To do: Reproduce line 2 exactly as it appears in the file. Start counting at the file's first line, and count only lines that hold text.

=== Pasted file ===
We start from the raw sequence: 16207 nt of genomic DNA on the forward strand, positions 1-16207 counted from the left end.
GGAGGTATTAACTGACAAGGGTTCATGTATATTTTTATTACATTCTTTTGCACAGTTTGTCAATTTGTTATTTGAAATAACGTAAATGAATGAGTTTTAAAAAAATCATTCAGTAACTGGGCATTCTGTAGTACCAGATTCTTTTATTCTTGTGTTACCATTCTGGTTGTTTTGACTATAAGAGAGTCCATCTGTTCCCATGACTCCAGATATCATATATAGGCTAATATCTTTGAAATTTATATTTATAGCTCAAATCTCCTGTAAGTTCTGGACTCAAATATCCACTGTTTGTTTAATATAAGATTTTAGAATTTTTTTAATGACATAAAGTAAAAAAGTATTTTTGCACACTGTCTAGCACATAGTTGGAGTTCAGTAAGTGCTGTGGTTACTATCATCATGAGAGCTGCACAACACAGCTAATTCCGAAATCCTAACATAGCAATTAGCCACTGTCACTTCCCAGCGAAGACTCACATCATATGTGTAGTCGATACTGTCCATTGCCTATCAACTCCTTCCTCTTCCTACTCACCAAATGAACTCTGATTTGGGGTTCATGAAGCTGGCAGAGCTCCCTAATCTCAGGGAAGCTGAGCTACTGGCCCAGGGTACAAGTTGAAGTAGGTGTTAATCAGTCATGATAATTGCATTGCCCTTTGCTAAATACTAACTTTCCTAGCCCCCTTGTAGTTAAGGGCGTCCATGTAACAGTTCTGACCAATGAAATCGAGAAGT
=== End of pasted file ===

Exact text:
GGAGGTATTAACTGACAAGGGTTCATGTATATTTTTATTACATTCTTTTGCACAGTTTGTCAATTTGTTATTTGAAATAACGTAAATGAATGAGTTTTAAAAAAATCATTCAGTAACTGGGCATTCTGTAGTACCAGATTCTTTTATTCTTGTGTTACCATTCTGGTTGTTTTGACTATAAGAGAGTCCATCTGTTCCCATGACTCCAGATATCATATATAGGCTAATATCTTTGAAATTTATATTTATAGCTCAAATCTCCTGTAAGTTCTGGACTCAAATATCCACTGTTTGTTTAATATAAGATTTTAGAATTTTTTTAATGACATAAAGTAAAAAAGTATTTTTGCACACTGTCTAGCACATAGTTGGAGTTCAGTAAGTGCTGTGGTTACTATCATCATGAGAGCTGCACAACACAGCTAATTCCGAAATCCTAACATAGCAATTAGCCACTGTCACTTCCCAGCGAAGACTCACATCATATGTGTAGTCGATACTGTCCATTGCCTATCAACTCCTTCCTCTTCCTACTCACCAAATGAACTCTGATTTGGGGTTCATGAAGCTGGCAGAGCTCCCTAATCTCAGGGAAGCTGAGCTACTGGCCCAGGGTACAAGTTGAAGTAGGTGTTAATCAGTCATGATAATTGCATTGCCCTTTGCTAAATACTAACTTTCCTAGCCCCCTTGTAGTTAAGGGCGTCCATGTAACAGTTCTGACCAATGAAATCGAGAAGT